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David P. Hoult v. Jennifer Hoult

United States Court of Appeals for the First Circuit
157 F.3d 29 (1st Cir. 1998)


Facts

Jennifer Hoult (defendant) (Jennifer) filed a lawsuit against her father, David P. Hoult (plaintiff) (David), that alleged her father had sexually abused and raped her when she was young. Since the statute of limitations had run, Jennifer had to show that her memory of the alleged abuse and rape had been repressed until her recent therapy sessions. Dr. Brandt appeared as an expert witness and testified that repression occurred after repeated acts of sexual abuse. Jennifer testified about five specific times her father raped her. The jury rejected the statute of limitations defense, essentially finding that Jennifer had repressed memories, and in favor of Jennifer. David appealed but his appeal was dismissed for lack of prosecution. After the jury verdict, Jennifer sent letters to several professional associations stating that her father raped her. David sued Jennifer for defamation based on the charge of rape in the letters. Jennifer moved to dismiss the defamation charge on collateral estoppel grounds, arguing that the jury in the earlier trial had determined that her father raped her so he could not relitigate that issue. The district court first denied Jennifer’s motion to dismiss but later granted her motion and dismissed David’s defamation suit. David appealed, arguing that the jury never determined that he committed rape. The appellate court found that David’s suit was barred by collateral estoppel and affirmed the district court’s dismissal of the defamation charges against Jennifer.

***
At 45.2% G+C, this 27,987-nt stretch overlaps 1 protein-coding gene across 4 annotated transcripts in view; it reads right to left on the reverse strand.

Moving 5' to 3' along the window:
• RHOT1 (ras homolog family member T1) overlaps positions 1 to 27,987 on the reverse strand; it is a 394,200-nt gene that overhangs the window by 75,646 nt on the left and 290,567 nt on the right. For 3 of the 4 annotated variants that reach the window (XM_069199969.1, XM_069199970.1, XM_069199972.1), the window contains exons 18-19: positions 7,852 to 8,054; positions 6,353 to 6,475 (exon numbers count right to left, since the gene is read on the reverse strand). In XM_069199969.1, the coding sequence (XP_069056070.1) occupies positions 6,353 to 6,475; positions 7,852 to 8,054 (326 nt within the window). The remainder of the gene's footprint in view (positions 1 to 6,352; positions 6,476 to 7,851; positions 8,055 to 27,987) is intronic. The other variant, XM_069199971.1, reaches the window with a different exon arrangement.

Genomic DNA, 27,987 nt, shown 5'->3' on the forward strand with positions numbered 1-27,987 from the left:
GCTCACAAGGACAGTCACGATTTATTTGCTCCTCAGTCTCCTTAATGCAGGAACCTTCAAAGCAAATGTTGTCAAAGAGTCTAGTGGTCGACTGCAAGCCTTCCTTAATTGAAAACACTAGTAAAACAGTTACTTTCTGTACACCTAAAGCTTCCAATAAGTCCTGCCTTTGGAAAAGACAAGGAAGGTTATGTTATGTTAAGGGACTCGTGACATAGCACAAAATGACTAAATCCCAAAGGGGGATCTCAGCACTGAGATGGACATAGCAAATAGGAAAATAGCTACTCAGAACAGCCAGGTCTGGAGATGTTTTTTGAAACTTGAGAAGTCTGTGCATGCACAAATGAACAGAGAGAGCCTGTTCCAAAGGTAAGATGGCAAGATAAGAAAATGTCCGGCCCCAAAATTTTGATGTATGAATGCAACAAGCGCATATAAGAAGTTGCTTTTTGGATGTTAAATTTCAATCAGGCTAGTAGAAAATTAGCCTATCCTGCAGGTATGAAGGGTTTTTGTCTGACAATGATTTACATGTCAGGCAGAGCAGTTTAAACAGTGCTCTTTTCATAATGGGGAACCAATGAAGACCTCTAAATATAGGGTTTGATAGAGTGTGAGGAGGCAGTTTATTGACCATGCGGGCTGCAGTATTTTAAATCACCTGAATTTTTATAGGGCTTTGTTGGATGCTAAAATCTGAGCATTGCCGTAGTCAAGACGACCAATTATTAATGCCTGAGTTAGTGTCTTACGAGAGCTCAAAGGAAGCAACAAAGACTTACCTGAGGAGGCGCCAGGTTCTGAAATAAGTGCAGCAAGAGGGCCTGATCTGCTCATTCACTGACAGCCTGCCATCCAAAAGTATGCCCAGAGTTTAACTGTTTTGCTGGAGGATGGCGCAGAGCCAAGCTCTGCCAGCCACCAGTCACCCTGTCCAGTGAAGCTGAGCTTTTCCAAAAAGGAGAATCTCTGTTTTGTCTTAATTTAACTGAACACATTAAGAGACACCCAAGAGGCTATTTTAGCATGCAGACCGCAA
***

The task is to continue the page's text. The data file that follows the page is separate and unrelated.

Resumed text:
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Holding and Reasoning (Boudin, J.)

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  • The procedural disposition (e.g. reversed and remanded, affirmed, etc.).

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